Last year’s Spending Review committed government to save 10% of the costs of FITs in 2014-15 through a review due to start in 2012 or earlier if uptake exceeded Government expectations. Because of the risk of an increasing number of large scale solar farms which could push FITs costs off track, and the need to give industry added certainty to invest, the coalition is today announcing a comprehensive review into the scheme. [Translation 1: We are only being responsible. Translation 2: Just look at these scary dates! 7 May 2015 is the date of the next general election. We’d look like a bunch of charlies if the FIT budget ran out before then, wouldn’t we?] We also hope to publish next month measures to support renewable heat within the budget agreed at Spending Review. [Note: This last announcement means that solar water heating panels may soon get subsidised again, after having been sidelined by PV’s for a year. Great news!]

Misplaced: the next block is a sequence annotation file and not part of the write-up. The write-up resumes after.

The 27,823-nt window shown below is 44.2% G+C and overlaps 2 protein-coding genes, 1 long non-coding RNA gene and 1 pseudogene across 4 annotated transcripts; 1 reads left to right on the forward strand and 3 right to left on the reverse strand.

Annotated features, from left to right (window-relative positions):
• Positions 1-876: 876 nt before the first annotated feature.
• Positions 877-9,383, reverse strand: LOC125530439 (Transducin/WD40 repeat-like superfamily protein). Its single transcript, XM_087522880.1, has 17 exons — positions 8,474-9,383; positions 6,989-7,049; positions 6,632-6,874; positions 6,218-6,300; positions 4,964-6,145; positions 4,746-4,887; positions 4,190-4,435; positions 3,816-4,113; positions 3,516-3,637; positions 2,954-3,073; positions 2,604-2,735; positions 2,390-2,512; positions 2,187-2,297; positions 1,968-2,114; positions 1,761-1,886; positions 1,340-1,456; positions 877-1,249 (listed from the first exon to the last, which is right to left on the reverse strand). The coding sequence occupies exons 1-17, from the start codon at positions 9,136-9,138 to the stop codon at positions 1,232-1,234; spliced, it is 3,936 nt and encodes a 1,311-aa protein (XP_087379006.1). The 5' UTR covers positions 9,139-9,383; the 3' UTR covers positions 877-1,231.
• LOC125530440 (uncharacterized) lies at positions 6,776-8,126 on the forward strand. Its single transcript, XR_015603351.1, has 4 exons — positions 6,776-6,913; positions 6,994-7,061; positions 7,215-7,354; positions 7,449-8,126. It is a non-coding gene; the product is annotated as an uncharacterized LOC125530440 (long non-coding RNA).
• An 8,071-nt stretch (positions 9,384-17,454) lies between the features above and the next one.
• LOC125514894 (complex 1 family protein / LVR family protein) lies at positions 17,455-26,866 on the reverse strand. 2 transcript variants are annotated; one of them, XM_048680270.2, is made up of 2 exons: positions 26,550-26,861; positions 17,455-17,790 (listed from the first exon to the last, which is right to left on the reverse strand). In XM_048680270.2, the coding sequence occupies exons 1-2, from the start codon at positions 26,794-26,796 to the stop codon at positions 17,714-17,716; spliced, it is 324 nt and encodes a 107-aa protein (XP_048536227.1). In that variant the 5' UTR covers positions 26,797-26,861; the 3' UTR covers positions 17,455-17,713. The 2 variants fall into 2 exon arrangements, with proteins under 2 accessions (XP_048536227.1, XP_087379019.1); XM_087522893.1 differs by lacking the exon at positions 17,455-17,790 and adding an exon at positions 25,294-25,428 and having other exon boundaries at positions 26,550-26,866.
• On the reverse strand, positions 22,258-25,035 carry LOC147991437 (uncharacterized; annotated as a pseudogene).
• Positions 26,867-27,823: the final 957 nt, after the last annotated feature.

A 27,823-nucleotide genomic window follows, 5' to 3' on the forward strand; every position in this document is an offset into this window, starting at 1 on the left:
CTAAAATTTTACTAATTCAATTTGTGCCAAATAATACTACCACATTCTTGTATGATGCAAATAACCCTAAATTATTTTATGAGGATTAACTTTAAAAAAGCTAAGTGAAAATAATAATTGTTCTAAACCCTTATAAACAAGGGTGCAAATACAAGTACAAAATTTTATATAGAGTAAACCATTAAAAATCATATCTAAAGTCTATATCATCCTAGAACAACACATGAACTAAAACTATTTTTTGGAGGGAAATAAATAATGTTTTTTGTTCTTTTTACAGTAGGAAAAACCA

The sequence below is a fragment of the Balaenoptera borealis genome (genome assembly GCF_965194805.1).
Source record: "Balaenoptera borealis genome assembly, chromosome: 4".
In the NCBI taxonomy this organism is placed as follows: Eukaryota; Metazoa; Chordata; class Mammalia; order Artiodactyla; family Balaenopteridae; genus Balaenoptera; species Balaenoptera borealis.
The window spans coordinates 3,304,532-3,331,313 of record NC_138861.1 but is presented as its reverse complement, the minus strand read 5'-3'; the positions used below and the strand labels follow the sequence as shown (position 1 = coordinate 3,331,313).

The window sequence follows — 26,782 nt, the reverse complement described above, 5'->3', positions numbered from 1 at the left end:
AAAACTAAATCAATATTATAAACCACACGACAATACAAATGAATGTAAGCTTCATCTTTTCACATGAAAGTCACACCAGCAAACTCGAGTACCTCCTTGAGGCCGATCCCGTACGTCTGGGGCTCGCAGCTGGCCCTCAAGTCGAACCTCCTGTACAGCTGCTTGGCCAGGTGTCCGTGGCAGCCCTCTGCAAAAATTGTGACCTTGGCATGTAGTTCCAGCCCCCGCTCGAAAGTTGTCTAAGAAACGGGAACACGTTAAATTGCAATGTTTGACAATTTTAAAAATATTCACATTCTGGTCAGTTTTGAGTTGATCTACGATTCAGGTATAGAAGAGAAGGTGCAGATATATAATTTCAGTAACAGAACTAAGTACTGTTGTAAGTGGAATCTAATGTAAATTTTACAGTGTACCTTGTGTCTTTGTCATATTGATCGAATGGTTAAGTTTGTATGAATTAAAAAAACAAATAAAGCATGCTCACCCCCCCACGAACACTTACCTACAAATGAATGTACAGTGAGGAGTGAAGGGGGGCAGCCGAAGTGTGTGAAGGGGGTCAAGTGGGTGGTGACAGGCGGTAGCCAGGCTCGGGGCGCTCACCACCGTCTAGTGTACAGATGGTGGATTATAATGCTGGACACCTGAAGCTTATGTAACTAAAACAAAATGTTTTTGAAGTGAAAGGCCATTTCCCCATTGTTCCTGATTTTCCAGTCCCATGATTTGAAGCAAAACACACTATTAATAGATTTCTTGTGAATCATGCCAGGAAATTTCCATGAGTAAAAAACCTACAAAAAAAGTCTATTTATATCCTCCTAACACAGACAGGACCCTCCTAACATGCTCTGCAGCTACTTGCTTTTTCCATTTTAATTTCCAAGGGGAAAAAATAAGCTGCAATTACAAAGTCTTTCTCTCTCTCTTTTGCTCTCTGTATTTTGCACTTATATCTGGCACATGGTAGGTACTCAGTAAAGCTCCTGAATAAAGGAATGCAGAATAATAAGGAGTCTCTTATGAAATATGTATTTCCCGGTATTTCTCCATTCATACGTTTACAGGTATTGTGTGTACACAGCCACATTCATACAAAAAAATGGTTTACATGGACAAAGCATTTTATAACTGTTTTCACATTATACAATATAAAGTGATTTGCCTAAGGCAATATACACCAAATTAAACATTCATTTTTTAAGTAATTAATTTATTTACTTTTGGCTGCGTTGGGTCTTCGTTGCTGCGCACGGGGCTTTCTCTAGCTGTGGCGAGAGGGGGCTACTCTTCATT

Chris Huhne said: The renewables industry is a vital piece in the green growth jigsaw and this review will provide long term certainty while making sure homes, communities and small firms are encouraged to produce their own green electricity.
Large scale solar installations weren’t anticipated under the FITs scheme we inherited [Translation 1: just don’t blame us! Translation 2: This scares the pants off us, old chap!] and I’m concerned this could mean that money meant for people who want to produce their own green electricity has the potential to be directed towards large scale commercial solar projects [Translation: the pot will obviously run dry for everyone if we don’t stop PV farming very soon.] .
The comprehensive FITs review will:
- Assess all aspects of the scheme including tariff levels, administration and eligibility of technologies [Comment: scary! Does this “eligibility of technology” assessment mean that the least cost-effective technologies, in carbon terms, which are PV’s, might become ineligible at some (or all!!!) scales of installation? One centre-right think tank supports this idea and calls for a complete end to FIT subsidy for all PV’s, saying “At the very least, some policies which are wasting money should be abolished, including the feed-in tariffs.” See: http://www.solartwin.com/green-policy-think-tank-calls-for-abolition-of-feed-in-tariffs];